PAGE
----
The Caregiver Refuses to Let You Be Alone with Your Loved One

If a caregiver refuses to let you be alone with your loved one in a nursing home, it may be a sign of neglect or abuse. It could be a sign that the caregiver is trying to conceal something from you, such as neglect or mistreatment of your loved one. Additionally, it could indicate that the caregiver does not want to be held accountable for their actions.

Steps to Take if You Notice Nursing Home Abuse

If you suspect a loved one is being neglected or abused in a nursing home, take immediate action to protect their safety and well-being. Here are some steps to consider:

  • Talk to your loved one – Find a way to speak with your loved one alone about the signs you’ve noticed. They’ll be more likely to tell you the truth if you can speak with them outside the nursing home. Then, you can communicate the plan to move them to another facility.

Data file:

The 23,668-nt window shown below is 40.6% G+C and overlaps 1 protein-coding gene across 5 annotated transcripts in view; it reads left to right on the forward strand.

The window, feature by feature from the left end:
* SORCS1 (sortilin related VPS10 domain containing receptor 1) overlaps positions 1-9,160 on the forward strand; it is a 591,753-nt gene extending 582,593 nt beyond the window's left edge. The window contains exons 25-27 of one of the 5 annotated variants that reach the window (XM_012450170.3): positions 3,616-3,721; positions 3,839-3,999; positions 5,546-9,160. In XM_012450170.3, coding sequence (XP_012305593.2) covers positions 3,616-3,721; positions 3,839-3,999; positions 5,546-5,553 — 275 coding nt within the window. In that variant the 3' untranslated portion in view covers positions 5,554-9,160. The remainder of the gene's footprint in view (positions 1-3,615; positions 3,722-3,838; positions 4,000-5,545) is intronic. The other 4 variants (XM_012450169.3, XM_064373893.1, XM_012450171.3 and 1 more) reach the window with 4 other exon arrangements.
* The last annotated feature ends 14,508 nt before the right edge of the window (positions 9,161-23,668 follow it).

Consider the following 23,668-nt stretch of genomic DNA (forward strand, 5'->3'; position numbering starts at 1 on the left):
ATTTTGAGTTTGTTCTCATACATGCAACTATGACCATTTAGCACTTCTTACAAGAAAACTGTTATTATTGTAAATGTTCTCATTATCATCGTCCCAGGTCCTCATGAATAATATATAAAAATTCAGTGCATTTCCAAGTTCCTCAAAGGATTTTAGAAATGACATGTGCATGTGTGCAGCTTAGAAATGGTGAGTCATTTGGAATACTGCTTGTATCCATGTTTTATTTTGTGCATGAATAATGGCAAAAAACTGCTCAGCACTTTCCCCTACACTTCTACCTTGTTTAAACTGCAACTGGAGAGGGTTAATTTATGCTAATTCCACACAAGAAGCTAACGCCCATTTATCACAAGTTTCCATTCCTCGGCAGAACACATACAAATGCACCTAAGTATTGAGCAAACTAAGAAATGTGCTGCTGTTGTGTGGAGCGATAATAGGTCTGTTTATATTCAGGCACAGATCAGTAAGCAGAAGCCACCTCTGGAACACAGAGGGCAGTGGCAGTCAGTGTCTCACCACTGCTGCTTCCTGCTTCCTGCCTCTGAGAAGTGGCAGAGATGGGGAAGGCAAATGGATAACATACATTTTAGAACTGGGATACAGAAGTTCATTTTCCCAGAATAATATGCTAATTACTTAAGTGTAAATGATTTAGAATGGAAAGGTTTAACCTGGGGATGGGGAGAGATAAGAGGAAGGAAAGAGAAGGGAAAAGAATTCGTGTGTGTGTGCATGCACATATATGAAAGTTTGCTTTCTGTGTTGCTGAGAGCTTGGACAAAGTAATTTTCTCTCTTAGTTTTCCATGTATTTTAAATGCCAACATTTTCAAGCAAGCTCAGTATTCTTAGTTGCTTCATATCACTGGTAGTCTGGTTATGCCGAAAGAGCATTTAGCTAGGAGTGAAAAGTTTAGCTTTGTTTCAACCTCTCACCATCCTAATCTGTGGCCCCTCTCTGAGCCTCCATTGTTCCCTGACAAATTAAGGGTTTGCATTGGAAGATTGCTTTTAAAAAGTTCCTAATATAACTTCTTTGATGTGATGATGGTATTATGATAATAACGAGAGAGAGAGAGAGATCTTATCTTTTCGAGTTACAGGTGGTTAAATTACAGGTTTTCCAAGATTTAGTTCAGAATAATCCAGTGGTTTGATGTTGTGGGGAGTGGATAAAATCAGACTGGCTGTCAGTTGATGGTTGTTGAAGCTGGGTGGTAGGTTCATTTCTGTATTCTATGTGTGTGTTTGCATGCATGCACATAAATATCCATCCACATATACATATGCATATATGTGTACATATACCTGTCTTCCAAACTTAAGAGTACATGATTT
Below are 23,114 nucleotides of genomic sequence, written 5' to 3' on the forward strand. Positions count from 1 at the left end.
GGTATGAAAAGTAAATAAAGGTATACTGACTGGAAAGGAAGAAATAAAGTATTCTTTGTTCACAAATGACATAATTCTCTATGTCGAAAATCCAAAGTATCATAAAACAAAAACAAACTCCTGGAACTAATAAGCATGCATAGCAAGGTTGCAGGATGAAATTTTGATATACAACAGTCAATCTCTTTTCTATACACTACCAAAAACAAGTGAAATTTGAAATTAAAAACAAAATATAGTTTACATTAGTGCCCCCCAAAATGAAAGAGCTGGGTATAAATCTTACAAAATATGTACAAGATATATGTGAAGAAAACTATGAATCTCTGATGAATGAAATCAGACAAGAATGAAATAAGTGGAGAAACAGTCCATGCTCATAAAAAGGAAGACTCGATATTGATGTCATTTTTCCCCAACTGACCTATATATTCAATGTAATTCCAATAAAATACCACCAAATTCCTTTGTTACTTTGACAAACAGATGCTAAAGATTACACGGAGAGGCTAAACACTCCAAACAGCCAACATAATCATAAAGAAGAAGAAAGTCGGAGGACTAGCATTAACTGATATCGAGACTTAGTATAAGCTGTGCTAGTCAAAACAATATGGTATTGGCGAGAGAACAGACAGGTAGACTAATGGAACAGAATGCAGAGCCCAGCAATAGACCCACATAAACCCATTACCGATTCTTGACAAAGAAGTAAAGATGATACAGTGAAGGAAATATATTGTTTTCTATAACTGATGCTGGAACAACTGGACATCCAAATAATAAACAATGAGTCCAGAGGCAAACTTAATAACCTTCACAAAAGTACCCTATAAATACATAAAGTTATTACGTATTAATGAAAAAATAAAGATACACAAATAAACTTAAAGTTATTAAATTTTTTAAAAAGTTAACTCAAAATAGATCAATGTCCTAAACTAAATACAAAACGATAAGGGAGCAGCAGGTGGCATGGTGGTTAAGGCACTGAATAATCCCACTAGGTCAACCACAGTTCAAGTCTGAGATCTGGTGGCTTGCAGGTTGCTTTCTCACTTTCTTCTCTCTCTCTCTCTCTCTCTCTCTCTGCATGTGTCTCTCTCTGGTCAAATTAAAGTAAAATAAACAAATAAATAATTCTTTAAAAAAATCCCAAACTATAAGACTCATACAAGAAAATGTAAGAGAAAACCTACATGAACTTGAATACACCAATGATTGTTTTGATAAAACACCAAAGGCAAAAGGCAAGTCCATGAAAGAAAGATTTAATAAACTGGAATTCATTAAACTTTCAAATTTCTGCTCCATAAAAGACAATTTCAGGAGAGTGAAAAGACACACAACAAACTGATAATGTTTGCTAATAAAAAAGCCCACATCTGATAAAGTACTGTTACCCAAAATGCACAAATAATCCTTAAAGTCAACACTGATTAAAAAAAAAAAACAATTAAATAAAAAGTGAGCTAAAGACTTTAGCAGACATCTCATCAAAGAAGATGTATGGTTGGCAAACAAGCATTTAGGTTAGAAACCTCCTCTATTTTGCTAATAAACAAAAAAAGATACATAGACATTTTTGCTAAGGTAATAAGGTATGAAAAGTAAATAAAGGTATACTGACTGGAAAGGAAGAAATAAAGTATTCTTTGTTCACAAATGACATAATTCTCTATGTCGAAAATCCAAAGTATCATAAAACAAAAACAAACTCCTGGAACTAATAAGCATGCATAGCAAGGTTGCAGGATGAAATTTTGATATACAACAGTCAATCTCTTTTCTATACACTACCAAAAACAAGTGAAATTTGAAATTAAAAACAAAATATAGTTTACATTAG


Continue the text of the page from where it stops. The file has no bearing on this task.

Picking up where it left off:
• Report your concerns – Contact the nursing home administration and the state agency that oversees long-term care facilities and report your suspicions of abuse. Provide as much detail as possible, including any evidence you have collected.
  • Document the abuse – Keep a record of any incidents, including the date, time, and observations you made. Take photographs or videos if possible.
  • Communicate with the nursing home staff and healthcare providers – Talk to the staff and healthcare providers at the nursing home to understand the cause of the abuse and take appropriate actions.